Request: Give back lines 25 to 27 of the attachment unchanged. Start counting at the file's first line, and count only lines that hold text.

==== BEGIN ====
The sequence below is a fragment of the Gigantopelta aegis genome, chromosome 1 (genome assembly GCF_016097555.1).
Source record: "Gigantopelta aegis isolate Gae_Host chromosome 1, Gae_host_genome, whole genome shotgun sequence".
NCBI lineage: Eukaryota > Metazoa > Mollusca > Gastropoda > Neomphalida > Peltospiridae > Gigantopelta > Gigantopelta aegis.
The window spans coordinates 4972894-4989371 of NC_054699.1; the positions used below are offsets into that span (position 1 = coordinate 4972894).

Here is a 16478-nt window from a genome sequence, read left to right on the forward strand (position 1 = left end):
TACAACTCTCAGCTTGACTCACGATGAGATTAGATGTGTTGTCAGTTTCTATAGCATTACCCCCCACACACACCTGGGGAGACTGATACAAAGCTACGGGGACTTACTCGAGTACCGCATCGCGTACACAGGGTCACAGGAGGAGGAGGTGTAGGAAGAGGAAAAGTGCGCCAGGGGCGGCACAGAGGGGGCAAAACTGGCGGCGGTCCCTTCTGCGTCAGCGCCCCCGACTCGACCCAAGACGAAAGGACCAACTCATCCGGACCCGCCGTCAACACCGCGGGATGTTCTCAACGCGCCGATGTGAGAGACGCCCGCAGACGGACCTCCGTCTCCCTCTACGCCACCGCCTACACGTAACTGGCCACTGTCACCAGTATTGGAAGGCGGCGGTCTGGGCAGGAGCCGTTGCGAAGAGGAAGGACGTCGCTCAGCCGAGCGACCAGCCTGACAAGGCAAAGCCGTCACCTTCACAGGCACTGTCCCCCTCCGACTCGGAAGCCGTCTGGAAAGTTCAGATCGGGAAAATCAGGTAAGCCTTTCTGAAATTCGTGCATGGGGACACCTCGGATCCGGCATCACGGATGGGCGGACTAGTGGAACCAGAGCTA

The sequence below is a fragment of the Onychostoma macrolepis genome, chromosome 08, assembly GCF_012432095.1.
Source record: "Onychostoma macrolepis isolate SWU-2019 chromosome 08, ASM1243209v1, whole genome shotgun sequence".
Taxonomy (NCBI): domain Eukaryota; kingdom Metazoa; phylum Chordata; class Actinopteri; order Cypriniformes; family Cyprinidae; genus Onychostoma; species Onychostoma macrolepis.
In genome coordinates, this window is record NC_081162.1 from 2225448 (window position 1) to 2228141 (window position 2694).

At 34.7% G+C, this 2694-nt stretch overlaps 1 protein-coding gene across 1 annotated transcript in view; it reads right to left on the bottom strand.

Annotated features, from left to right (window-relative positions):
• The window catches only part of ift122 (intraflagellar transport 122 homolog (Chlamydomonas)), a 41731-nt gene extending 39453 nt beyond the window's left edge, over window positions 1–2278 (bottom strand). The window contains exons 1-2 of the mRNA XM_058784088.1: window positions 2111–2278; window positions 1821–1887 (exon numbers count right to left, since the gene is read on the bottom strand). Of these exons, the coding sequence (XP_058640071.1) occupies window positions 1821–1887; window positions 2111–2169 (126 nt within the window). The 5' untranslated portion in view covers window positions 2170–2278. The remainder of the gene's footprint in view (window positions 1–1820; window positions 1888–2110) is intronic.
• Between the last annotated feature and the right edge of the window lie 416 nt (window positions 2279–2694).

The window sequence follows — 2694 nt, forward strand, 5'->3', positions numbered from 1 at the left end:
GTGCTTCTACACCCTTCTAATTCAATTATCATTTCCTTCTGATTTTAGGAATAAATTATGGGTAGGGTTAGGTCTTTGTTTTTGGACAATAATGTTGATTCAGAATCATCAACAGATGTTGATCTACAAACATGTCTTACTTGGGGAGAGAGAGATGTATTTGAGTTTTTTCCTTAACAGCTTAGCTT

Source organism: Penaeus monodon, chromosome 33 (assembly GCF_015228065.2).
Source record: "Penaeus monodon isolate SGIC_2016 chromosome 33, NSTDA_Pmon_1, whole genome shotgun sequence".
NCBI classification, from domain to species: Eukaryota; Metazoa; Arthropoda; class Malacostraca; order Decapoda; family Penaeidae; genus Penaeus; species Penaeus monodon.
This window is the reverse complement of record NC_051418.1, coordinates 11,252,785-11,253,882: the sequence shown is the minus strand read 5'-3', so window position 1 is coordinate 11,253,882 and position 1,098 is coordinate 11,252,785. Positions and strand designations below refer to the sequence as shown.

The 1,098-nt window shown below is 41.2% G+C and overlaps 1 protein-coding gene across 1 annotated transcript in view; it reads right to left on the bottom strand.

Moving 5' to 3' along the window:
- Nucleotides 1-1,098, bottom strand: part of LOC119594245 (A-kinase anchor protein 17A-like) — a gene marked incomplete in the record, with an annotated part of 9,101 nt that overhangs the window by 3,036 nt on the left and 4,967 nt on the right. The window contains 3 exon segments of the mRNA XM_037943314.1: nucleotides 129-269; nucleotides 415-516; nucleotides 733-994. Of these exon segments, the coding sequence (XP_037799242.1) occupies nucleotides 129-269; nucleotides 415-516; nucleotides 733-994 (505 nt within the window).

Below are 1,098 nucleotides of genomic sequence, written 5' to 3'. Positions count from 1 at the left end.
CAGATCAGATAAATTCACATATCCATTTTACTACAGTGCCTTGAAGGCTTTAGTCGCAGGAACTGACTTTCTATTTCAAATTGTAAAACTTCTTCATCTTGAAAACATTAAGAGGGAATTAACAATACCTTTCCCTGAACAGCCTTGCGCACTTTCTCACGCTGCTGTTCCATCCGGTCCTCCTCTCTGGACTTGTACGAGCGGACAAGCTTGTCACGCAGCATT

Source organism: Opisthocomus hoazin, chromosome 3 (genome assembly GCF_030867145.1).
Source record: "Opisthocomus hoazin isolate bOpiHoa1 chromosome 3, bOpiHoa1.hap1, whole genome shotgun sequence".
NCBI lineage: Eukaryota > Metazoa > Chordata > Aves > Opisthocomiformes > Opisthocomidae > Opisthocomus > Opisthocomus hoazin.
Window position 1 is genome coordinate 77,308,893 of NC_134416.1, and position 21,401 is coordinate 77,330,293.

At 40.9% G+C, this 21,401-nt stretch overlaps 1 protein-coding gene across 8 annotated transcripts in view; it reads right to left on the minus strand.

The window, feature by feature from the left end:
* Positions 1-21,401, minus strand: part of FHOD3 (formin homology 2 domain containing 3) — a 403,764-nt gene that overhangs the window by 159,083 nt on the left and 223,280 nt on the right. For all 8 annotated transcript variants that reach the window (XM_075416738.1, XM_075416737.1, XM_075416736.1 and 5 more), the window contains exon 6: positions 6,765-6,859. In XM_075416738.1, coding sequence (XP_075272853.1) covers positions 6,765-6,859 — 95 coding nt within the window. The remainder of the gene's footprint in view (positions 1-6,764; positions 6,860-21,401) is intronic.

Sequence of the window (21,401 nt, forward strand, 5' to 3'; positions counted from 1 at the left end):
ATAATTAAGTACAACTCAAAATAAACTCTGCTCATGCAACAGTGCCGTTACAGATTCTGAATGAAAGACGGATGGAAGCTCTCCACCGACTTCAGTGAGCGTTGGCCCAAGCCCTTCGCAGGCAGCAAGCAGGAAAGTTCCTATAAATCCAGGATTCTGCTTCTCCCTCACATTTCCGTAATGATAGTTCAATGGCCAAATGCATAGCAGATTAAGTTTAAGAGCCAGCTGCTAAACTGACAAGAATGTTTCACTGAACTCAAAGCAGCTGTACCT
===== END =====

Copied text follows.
CAGATCAGATAAATTCACATATCCATTTTACTACAGTGCCTTGAAGGCTTTAGTCGCAGGAACTGACTTTCTATTTCAAATTGTAAAACTTCTTCATCTTGAAAACATTAAGAGGGAATTAACAATACCTTTCCCTGAACAGCCTTGCGCACTTTCTCACGCTGCTGTTCCATCCGGTCCTCCTCTCTGGACTTGTACGAGCGGACAAGCTTGTCACGCAGCATT

Source organism: Opisthocomus hoazin, chromosome 3 (genome assembly GCF_030867145.1).
Source record: "Opisthocomus hoazin isolate bOpiHoa1 chromosome 3, bOpiHoa1.hap1, whole genome shotgun sequence".